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adytum

[ad-i-tuh m]
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noun, plural ad·y·ta [ad-i-tuh] /ˈæd ɪ tə/.
  1. (in ancient worship) a sacred place that the public was forbidden to enter; an inner shrine.
  2. the most sacred or reserved part of any place of worship.
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Origin of adytum

1665–75; < Latin < Greek ádyton (place) not to be entered, equivalent to a- a-6 + -dyton, neuter of -dytos, verbid of dýein to enter
Dictionary.com Unabridged Based on the Random House Unabridged Dictionary, © Random House, Inc. 2018

Examples from the Web for adytum

Historical Examples

  • I must find him: I must continue my lessons: I must lead him into the adytum of Wisdom.

    The Last Days of Pompeii

    Edward George Bulwer-Lytton

  • Two of the biggest, sir, stood in the adytum to form the baldachin over the Ark.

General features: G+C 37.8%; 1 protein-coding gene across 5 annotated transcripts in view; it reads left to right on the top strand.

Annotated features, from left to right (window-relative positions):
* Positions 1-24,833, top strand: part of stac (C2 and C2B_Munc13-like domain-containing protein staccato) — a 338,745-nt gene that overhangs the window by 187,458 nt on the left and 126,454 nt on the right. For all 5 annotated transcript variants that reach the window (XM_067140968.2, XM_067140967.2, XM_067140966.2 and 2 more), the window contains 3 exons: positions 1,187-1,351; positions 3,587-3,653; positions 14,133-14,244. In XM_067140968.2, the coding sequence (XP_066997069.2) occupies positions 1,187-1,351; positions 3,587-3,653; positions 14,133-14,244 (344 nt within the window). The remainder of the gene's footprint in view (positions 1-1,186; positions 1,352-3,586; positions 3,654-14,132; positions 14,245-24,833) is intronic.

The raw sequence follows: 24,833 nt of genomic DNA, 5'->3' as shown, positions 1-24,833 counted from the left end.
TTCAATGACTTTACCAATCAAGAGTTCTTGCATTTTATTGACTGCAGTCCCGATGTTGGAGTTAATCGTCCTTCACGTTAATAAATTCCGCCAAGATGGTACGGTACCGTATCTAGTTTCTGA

• The adytum itself consists of three apartments, entirely of granite.

  • Behind the adytum are small rooms for the priests who served in the temple.

  • Adytum, ad′i-tum, n. the most sacred part of a heathen temple: the chancel of a church:—pl.


British Dictionary definitions for adytum

adytum

noun plural -ta (-tə)
  1. the most sacred place of worship in an ancient temple from which the laity was prohibited
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Word Origin

C17: Latin, from Greek aduton a place not to be entered, from a- 1 + duein to enter
Collins English Dictionary - Complete & Unabridged 2012 Digital Edition © William Collins Sons & Co. Ltd. 1979, 1986 © HarperCollins Publishers 1998, 2000, 2003, 2005, 2006, 2007, 2009, 2012